Shouting Stones: Blind Bartimaeus' True Grit

This is one in a series of Lenten reflections on the men and women who became the "shouting stones" for Jesus on his way to the Cross. How do the actions of these everyday folk invite us in our Lenten journeys? In this reflection, pastor Bruce Epperly contemplates the faith of blind Bartimaeus.

Photo: Lawrence OP, Flickr C.C.Blind Bartimaeus: True Grit
Mark 10:46-52

"There is nothing free in this world, except the grace of God." ~ Mattie Ross in True Grit

This was my moment. I had heard that the healer was passing by and nothing would keep me away. I know that God is the source of blessings, but sometimes receiving God's blessing is a matter of grit as well as grace, and so I went, praying with my feet and my outstretched hands, feeling my way to the road upon which the healer would be walking. It had been years since I had seen a sunset or a child's face. I had gotten along, just barely. A coin in my bowl, sometimes a scrap of food, was enough to get me by from day to day. But, I wanted more. I wanted the sunset, the hillsides, and the far horizon; I wanted blue sky, and scudding clouds. I wanted once more to look deeply into another's eyes.

And so I cried out, "Have mercy, Jesus, help me!" They tried to stop me. "Don't make a fuss. Don't cause a scene. The healer's got enough to do these days, what with the overwhelming human needs and controversies with the religious leaders." But, this was my moment, maybe my only chance to see again. I didn't know if he could heal me, but I was bound and determined to take the risk of failure just to have the chance to see again.

The more they tried to silence me, the more I shouted out, "Jesus, son of David, have mercy on me, help me!" I needed help and I needed mercy. I needed freedom from those who said my blindness was the result of sin or God's will.

Some of the religious folk believe that if you're blind, you must have done something to deserve it. But how could I have deserved it? I was just a child when the lights went out, when I lost the sunset and the blue sky! I'm no theologian, but if there's a God, I don't think my blindness came from God. I think God is like this Jesus, this healer, who welcomes the unclean, who touches the contaminated, who sits with rich and poor alike. I think the real God, the only one I can believe in, wants to heal me, not punish me.

And, then I heard the healer call out, "Bring him to me!" My heart leapt for joy. Could this man be talking to me? Could this be the day I see again?

As I stumbled forward, he asked me the most surprising question: "What do you want me to do for you?" Imagine that, he's asking me what I want! He's putting me in charge of my future, as someone who has choices that make a difference. He wants to serve me, give me what I need. "Rabbi, let me see again!" That's what I want.

"Your faith has made you well." I'll never forget those words, and the amazing seconds that followed. I saw again—clouds, faces, hillsides, and Jesus. Fuzzy at first, but then clear as the light of day.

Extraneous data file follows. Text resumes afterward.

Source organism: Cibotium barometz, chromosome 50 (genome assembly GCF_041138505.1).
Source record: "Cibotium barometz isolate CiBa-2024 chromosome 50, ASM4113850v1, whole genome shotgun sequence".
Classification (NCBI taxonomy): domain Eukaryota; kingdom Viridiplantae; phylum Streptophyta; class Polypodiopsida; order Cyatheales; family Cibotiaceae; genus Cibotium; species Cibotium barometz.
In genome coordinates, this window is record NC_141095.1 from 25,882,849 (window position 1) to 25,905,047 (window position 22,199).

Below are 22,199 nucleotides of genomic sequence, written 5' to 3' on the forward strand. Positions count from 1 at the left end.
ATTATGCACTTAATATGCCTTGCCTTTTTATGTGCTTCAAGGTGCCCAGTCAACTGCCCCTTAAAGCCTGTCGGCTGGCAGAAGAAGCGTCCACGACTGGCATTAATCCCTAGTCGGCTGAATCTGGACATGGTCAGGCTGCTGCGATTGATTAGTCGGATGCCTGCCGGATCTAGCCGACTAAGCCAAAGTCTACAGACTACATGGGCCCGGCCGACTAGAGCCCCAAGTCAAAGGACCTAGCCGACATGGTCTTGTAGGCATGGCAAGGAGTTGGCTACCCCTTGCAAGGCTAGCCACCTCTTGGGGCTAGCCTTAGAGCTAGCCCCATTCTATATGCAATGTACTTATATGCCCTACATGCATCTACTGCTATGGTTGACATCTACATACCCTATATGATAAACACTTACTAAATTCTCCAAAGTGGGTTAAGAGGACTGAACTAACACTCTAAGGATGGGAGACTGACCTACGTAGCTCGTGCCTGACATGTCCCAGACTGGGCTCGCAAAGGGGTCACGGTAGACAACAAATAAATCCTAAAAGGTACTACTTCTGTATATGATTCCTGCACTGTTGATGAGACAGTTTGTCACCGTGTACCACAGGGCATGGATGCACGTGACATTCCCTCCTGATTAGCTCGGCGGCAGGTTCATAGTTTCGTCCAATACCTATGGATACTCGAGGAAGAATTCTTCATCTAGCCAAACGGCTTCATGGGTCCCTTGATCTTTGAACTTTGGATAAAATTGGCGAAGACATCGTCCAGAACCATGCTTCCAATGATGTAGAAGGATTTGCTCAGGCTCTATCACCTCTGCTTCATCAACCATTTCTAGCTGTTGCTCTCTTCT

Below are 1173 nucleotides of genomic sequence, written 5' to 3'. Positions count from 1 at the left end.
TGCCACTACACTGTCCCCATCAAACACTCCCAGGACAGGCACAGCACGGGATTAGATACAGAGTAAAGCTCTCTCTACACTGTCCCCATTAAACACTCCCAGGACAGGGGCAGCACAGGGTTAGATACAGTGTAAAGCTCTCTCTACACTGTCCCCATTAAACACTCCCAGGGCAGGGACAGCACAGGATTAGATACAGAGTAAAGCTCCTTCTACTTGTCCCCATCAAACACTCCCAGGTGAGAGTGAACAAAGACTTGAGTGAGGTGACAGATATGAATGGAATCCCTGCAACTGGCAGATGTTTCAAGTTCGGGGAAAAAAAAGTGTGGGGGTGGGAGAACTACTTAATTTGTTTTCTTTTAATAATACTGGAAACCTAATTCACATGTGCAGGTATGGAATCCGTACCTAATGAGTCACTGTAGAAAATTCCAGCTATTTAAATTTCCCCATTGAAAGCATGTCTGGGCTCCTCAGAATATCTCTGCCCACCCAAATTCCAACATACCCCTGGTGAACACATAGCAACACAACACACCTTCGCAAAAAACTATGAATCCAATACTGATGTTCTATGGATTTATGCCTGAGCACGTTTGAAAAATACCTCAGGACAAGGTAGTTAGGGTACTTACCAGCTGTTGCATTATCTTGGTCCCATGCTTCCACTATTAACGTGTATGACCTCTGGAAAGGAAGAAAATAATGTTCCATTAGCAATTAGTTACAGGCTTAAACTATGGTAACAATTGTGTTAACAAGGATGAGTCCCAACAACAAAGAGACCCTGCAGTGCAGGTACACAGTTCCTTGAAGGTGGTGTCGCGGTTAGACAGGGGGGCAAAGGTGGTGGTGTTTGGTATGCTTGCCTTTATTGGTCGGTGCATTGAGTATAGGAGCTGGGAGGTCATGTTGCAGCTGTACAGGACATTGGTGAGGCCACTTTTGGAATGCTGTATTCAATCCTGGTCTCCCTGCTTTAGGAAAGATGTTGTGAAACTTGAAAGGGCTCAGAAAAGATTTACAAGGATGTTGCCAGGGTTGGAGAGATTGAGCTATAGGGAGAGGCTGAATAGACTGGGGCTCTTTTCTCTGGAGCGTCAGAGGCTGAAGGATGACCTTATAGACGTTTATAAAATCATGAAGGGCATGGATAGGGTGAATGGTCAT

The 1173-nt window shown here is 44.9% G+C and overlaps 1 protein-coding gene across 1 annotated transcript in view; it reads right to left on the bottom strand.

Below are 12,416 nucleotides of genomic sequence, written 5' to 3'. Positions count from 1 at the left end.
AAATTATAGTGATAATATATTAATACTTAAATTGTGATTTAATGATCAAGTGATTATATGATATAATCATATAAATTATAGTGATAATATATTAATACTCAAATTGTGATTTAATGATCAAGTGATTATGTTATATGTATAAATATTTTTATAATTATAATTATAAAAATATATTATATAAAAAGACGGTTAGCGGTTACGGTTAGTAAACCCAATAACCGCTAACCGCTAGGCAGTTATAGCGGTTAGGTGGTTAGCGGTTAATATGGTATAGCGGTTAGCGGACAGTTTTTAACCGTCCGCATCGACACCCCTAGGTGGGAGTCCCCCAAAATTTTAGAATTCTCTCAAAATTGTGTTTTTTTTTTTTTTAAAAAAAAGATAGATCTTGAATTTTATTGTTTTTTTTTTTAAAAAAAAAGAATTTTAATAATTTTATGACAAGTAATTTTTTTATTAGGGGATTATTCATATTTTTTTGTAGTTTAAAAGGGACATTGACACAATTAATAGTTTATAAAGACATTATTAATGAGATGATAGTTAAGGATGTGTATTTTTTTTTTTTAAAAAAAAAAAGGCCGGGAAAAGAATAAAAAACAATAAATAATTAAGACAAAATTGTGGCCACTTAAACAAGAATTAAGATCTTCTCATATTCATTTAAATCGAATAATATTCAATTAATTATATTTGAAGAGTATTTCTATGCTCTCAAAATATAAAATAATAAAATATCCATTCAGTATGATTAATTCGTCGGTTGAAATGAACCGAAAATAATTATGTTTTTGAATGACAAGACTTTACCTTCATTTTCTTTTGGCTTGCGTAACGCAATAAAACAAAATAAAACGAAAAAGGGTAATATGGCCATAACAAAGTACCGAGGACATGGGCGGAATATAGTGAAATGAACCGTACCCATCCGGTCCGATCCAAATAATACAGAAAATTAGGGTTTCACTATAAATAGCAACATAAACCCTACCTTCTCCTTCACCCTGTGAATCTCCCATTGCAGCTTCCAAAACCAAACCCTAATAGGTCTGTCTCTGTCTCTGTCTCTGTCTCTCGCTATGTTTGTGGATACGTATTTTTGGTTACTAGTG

"Go," he said . . . but where could I go? And, what would I do? In that moment, as I saw the world again, I knew I had but one choice, and I would use it well. I would follow him wherever the journey would take me. And, so I did—I followed. The path took me to sights I hope never to see again: a jeering crowd, a crown of thorns, a cross, and a dying man.

But the things I've seen since—you can't imagine! I've seen Jesus—alive, but scarred. I've seen frightened people regain their courage. Most of all, I've seen the beauty of the sunrise and olive trees and children playing.

Years have passed and I still follow him on the Way. He's gone physically, but he's very much alive in me. He is the inner Rabbi, constantly asking "What do you want me to do for you?" and "What do you choose for your future?" That moment was more than a physical healing. I also received a vision. I became an agent. No longer passive, I choose to follow him day by day. I've become a healer myself. His power and spirit live in me, so when I tell my story, people believe and they experience new life, too. Sometimes, it's their faith that makes them whole; other times I touch them with love and God's energy and change their souls and cells. Sometimes, I simply ask them, "What do you want out of life?" and give them the courage to choose health and life rather than wait passively while life passes them by.

Yes, my faith made me whole, but it wasn't just my faith. That day, it was my faith speaking to his faith, and his vision providing me with my vision. When I heard Christ calling me to him, I knew that regardless what happened, I would be healed by one who truly cared about my life. My faith keeps me whole as I walk the path, following him, for now I am his eyes, seeing the world as he saw it; and now I bring his vision and healing to the world I see. 

Once I was blind, now I see. Once I was lost, now I am blessed . . . and each day I try to follow the healer and bless everything I see.

3/23/2011 4:00:00 AM
  • Mainline Protestant
  • Preachers
  • Healing
  • Lent
  • Mainline Protestantism
  • Preaching Resources
  • Sacred Texts
  • Bruce Epperly
    About Bruce Epperly
    Bruce Epperly is a theologian, spiritual guide, pastor, and author of twenty one books, including Process Theology: A Guide for the Perplexed, Holy Adventure: 41 Days of Audacious Living, and The Center is Everywhere: Celtic Spirituality for the Postmodern Age. He may be reached at for lectures, workshops, and retreats.